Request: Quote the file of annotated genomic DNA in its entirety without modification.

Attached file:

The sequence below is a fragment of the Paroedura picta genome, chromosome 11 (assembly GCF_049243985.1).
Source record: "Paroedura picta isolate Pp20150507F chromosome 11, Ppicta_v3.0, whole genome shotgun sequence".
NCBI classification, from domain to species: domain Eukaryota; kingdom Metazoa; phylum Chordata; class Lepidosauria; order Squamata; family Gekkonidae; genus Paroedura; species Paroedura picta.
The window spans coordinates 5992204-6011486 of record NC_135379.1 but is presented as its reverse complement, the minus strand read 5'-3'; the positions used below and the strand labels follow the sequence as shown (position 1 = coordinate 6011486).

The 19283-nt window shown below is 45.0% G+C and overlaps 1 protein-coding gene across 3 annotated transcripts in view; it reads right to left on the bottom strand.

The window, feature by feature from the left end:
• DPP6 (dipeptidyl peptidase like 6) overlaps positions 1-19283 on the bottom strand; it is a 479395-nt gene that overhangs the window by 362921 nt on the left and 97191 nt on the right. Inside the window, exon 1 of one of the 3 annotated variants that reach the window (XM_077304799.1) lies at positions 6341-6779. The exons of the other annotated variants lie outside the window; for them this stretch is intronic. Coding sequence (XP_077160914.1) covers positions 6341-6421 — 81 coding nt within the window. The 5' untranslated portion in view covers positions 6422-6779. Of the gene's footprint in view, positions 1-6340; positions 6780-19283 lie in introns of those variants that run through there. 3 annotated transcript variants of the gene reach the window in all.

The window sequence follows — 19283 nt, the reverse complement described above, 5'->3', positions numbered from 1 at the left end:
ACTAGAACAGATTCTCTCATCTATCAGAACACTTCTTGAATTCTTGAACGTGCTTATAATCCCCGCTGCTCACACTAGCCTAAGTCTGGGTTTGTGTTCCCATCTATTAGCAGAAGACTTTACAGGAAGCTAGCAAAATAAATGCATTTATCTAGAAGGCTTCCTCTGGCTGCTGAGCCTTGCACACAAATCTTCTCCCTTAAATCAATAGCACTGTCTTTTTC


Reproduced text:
The sequence below is a fragment of the Paroedura picta genome, chromosome 11 (assembly GCF_049243985.1).
Source record: "Paroedura picta isolate Pp20150507F chromosome 11, Ppicta_v3.0, whole genome shotgun sequence".
NCBI classification, from domain to species: domain Eukaryota; kingdom Metazoa; phylum Chordata; class Lepidosauria; order Squamata; family Gekkonidae; genus Paroedura; species Paroedura picta.
The window spans coordinates 5992204-6011486 of record NC_135379.1 but is presented as its reverse complement, the minus strand read 5'-3'; the positions used below and the strand labels follow the sequence as shown (position 1 = coordinate 6011486).

The 19283-nt window shown below is 45.0% G+C and overlaps 1 protein-coding gene across 3 annotated transcripts in view; it reads right to left on the bottom strand.

The window, feature by feature from the left end:
• DPP6 (dipeptidyl peptidase like 6) overlaps positions 1-19283 on the bottom strand; it is a 479395-nt gene that overhangs the window by 362921 nt on the left and 97191 nt on the right. Inside the window, exon 1 of one of the 3 annotated variants that reach the window (XM_077304799.1) lies at positions 6341-6779. The exons of the other annotated variants lie outside the window; for them this stretch is intronic. Coding sequence (XP_077160914.1) covers positions 6341-6421 — 81 coding nt within the window. The 5' untranslated portion in view covers positions 6422-6779. Of the gene's footprint in view, positions 1-6340; positions 6780-19283 lie in introns of those variants that run through there. 3 annotated transcript variants of the gene reach the window in all.

The window sequence follows — 19283 nt, the reverse complement described above, 5'->3', positions numbered from 1 at the left end:
ACTAGAACAGATTCTCTCATCTATCAGAACACTTCTTGAATTCTTGAACGTGCTTATAATCCCCGCTGCTCACACTAGCCTAAGTCTGGGTTTGTGTTCCCATCTATTAGCAGAAGACTTTACAGGAAGCTAGCAAAATAAATGCATTTATCTAGAAGGCTTCCTCTGGCTGCTGAGCCTTGCACACAAATCTTCTCCCTTAAATCAATAGCACTGTCTTTTTC